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Higher Temps Can Cause Severe Headaches, Study Says

This article is more than 10 years old.

If it's getting warmer out, it may be time to open the medicine cabinet. New research by Beth Israel Deaconess Medical Center shows that higher temperatures can trigger severe headaches.

Doctors have long known that patients often complain of migraines when the weather changes. But there hasn't been large-scale clinical data to back that up. The new study finally provides that data.

Researchers looked at more than 7,000 patients over about seven years who went to the Beth Israel Deaconess emergency room for headaches. On the days they came in, the temperature was consistently higher relative to the same days of the week the rest of month.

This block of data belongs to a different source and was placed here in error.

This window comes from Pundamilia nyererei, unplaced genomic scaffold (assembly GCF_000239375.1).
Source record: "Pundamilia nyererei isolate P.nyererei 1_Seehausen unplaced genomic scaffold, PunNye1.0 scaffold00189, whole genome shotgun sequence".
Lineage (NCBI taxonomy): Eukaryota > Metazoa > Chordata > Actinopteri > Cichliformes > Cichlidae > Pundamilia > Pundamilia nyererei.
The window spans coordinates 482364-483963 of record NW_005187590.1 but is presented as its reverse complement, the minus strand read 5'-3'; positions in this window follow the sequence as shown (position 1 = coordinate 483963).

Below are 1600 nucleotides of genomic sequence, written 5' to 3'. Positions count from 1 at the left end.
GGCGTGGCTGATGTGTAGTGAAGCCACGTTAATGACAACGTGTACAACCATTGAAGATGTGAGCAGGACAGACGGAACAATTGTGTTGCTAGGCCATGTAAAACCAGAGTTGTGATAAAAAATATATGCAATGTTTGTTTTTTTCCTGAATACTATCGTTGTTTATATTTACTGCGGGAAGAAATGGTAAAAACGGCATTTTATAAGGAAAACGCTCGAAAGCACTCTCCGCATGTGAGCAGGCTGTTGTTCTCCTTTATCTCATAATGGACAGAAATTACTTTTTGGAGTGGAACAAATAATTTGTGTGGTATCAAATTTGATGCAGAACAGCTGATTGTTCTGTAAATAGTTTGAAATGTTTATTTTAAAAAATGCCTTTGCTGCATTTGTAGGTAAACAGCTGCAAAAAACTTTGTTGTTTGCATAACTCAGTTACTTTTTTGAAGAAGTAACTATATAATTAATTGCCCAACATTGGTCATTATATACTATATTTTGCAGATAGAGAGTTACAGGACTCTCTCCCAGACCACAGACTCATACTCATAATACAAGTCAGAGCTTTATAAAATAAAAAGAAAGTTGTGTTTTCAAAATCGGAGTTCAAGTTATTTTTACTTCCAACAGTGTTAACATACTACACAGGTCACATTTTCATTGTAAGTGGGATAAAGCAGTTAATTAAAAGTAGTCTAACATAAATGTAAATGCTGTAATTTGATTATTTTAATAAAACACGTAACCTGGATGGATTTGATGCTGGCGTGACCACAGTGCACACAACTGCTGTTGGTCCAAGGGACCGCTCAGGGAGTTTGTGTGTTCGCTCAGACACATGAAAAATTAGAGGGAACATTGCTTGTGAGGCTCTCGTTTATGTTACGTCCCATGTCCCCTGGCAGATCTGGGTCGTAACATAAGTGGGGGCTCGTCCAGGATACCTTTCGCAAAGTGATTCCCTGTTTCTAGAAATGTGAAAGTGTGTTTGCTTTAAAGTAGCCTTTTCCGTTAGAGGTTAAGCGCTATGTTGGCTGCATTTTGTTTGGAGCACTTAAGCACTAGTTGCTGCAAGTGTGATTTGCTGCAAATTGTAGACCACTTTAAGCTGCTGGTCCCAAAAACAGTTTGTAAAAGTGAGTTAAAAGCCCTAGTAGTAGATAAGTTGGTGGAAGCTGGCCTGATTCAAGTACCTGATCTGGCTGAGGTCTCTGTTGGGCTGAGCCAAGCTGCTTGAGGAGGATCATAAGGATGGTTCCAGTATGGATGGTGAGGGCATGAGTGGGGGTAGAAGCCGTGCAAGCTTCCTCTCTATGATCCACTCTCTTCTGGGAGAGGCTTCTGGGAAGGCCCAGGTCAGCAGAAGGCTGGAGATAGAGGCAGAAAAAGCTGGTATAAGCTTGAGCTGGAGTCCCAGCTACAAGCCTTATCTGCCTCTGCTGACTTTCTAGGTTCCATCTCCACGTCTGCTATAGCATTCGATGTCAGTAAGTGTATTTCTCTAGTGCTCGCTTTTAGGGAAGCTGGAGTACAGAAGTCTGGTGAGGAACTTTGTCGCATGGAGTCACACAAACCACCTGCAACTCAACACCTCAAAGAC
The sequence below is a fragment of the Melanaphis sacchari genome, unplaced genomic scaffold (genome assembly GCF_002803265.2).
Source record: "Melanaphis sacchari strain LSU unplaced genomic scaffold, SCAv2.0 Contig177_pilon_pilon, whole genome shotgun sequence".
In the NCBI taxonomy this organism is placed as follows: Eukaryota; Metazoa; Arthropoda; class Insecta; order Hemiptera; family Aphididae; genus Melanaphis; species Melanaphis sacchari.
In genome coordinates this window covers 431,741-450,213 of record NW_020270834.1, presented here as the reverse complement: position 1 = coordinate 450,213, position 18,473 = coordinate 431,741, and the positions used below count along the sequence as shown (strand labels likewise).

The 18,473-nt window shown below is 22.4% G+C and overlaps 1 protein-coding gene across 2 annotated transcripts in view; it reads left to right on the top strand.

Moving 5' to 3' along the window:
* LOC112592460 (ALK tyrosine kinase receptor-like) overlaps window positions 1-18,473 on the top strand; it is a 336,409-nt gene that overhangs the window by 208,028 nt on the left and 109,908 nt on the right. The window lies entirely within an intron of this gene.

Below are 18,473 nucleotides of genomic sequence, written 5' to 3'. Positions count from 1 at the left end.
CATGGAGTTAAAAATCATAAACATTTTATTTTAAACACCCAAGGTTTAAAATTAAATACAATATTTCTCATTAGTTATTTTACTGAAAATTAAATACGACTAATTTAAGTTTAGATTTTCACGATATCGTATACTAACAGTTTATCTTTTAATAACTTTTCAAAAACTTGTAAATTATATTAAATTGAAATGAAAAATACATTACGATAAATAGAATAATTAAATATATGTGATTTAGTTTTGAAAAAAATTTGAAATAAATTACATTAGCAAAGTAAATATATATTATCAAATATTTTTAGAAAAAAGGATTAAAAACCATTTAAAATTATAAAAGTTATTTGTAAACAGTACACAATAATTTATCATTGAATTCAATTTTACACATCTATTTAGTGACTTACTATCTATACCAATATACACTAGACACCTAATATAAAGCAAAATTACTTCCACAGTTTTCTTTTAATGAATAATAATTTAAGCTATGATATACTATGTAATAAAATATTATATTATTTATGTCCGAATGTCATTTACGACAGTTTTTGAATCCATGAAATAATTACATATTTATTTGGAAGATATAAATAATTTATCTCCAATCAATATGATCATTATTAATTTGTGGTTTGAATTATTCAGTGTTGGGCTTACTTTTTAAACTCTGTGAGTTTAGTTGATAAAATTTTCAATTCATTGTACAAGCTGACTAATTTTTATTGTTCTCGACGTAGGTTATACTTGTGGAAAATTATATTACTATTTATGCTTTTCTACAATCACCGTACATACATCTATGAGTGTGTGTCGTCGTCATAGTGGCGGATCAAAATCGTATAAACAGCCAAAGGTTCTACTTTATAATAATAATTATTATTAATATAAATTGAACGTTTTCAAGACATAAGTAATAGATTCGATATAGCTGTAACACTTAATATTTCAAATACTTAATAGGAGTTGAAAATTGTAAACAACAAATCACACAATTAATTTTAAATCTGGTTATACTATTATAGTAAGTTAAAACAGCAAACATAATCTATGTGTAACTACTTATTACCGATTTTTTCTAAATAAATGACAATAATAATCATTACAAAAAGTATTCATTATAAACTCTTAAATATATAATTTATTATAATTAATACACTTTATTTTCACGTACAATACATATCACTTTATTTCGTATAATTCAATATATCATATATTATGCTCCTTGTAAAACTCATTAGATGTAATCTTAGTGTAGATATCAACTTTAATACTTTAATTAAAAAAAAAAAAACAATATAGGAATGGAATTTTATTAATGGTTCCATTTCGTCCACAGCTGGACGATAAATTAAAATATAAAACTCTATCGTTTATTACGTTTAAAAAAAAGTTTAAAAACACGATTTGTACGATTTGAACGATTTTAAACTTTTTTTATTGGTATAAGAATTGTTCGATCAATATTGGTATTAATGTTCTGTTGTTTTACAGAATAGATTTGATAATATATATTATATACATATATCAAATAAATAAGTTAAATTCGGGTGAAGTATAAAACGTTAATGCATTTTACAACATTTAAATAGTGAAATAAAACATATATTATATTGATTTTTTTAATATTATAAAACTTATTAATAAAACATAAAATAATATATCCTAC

Study author Kenneth Mukamal says it didn't matter if it was January or July.

"We did see the same effect, interestingly, both in the winter and the summer." says Mukamal, a physician in the division of general medicine and primary care at BIDMC. "So that warmer days, even in the winter, resulted in greater numbers of people being seen for severe headaches."

Mukamal says the findings could help people anticipate headaches and take medications to prevent them. The research, he adds, could also help doctors and patients better identify the source of headaches, which can also be caused by alcohol, stress, hormones, and certain foods.

The study appears in today's issue of the journal Neurology.

This program aired on March 10, 2009. The audio for this program is not available.

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